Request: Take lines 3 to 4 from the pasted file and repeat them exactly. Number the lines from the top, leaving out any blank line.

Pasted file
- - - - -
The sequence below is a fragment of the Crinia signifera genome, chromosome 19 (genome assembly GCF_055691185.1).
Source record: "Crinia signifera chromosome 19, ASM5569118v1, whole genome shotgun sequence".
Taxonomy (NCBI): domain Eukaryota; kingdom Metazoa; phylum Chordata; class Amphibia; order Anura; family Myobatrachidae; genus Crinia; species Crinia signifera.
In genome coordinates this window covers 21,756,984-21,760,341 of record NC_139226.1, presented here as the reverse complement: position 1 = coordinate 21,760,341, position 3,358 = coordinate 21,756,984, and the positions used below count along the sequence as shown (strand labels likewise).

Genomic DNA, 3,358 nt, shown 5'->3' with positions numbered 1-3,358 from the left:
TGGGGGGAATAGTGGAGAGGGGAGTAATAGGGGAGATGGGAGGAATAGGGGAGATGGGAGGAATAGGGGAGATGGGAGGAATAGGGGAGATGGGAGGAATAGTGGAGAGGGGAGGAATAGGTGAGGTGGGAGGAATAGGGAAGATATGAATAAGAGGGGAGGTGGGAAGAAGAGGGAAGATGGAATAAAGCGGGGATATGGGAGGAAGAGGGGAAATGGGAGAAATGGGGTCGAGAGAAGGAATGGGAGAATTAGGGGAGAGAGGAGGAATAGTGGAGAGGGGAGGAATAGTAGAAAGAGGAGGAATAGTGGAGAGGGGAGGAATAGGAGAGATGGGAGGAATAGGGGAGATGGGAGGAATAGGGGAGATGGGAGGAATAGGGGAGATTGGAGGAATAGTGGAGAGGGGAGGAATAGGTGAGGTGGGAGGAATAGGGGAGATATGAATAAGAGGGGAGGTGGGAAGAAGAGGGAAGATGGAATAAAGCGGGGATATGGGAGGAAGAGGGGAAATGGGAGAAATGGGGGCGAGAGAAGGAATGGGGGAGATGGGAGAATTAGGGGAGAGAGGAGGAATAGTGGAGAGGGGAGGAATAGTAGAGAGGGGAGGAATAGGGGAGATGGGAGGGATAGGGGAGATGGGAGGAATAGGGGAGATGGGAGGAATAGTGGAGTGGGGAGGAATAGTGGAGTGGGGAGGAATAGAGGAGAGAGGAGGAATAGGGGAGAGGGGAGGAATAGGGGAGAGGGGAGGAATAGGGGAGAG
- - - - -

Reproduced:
Taxonomy (NCBI): domain Eukaryota; kingdom Metazoa; phylum Chordata; class Amphibia; order Anura; family Myobatrachidae; genus Crinia; species Crinia signifera.
In genome coordinates this window covers 21,756,984-21,760,341 of record NC_139226.1, presented here as the reverse complement: position 1 = coordinate 21,760,341, position 3,358 = coordinate 21,756,984, and the positions used below count along the sequence as shown (strand labels likewise).